Key Takeaways

  • A continuous glucose monitor (CGM) is an FDA-approved medical wearable device that tracks your glucose levels.
  • A CGM has three parts: a sensor that captures the glucose information, a transmitter that collects data from the sensor and sends it to a receiver, and a receiver or smartphone app that displays the data.
  • Your glucose can show how your body responds to different foods, movements, stress, sleep, and more.

A continuous glucose monitor (CGM), is a tiny wearable device that reads the glucose levels in your interstitial fluids continuously. It is attached to your body (usually the upper arm or on the stomach) and continually monitors glucose levels via a microfilament—not to worry, it’s not uncomfortable to put on and you barely notice it’s there once applied.

The continuous glucose monitor collects and sends glucose data to an app. When a CGM sends glucose data to the Signos app, you can see first-hand the impact food, drink, exercise, stress, sleep, and more can have on weight loss and overall health. The Signos app consolidates your glucose data into a simple but powerful line graph that helps you visualize whether your movement, rest, foods, drinks, stress, and more keep you within a glucose range that’s optimal for weight loss.

How Does a Continuous Glucose Monitor Work?

The continuous glucose monitor is attached to your body, continually monitoring your glucose. Using similar enzymes as blood glucose meters, the device detects glucose in the interstitial fluid (fluid between the cells).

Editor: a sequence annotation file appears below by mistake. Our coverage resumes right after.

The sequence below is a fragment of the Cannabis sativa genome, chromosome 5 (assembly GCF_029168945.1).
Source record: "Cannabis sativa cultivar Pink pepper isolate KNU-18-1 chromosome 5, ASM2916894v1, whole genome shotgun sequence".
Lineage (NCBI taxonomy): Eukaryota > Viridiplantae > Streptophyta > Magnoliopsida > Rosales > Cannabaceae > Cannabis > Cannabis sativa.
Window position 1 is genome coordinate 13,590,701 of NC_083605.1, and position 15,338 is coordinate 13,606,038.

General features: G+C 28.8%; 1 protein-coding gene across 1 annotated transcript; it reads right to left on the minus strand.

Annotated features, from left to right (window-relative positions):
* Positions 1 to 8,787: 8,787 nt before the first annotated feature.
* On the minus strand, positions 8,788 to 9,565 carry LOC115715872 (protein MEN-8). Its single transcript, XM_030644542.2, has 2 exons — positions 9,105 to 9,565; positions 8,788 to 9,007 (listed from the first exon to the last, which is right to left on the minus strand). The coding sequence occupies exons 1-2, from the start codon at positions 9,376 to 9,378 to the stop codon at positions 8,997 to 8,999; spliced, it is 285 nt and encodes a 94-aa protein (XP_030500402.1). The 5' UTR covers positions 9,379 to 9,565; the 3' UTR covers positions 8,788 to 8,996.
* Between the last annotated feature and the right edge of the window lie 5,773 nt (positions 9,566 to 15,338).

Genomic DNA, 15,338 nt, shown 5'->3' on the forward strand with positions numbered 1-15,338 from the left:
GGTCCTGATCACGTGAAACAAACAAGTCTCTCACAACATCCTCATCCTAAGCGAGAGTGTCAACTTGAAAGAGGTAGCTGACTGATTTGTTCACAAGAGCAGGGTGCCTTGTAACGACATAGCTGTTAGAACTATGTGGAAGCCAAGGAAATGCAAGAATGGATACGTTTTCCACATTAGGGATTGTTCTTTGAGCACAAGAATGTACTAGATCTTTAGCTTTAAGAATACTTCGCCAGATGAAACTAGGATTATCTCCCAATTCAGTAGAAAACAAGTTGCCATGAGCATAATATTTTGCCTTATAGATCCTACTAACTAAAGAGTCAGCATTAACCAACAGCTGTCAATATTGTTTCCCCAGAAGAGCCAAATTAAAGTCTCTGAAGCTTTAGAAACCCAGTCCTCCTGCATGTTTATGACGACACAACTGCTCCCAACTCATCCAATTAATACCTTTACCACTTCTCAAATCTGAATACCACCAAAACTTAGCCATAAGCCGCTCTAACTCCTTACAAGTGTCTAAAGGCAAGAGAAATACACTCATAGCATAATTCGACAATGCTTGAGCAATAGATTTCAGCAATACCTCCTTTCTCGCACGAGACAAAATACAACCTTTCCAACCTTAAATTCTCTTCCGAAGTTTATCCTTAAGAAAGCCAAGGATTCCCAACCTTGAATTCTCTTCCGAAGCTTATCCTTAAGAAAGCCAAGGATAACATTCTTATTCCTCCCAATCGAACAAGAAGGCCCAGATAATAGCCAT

The continuous glucose monitor checks glucose every five to 15 minutes depending on the type of CGM and monitors blood sugar overnight.

How Long Does a Continuous Glucose Monitor Last?

Once applied, you’ll wear the continuous glucose monitor for 10 days at a time. You can place a flexible band-aid-type cover that’s soft yet durable on top of the sensor, and you’ll barely notice the CGM is there. This waterproof patch is ideal for protecting the CGM against bumping, during sports, and when exercising intensely. Keep the continuous glucose monitor on at all times, including in the shower, when getting your sweat on, and when you sleep.

The sensor can stay in place between 10 and 14 days before it needs to be replaced. The exact duration depends on the manufacturer, but you will be alerted when it’s time to replace the sensor.

Continuous Glucose Monitor Use for Diabetics

Diabetics either don’t make enough insulin or the insulin isn’t as effective. This causes glucose to rise unchecked, leading to a host of serious health complications including heart disease, blindness, kidney failure, and lower-extremity amputations.

CGMs help diabetics monitor and manage their blood glucose. With a CGM, you can see trends and gain insight into the impact of meals, exercise, and illness on glucose levels. CGM wearers can be alerted when glucose spikes or drops outside of a specific range.

For diabetics, the American Diabetes Association suggests the following blood glucose targets:  

  • 80 to 130 mg/dL before eating
  • <180 mg/dL two hours after starting a meal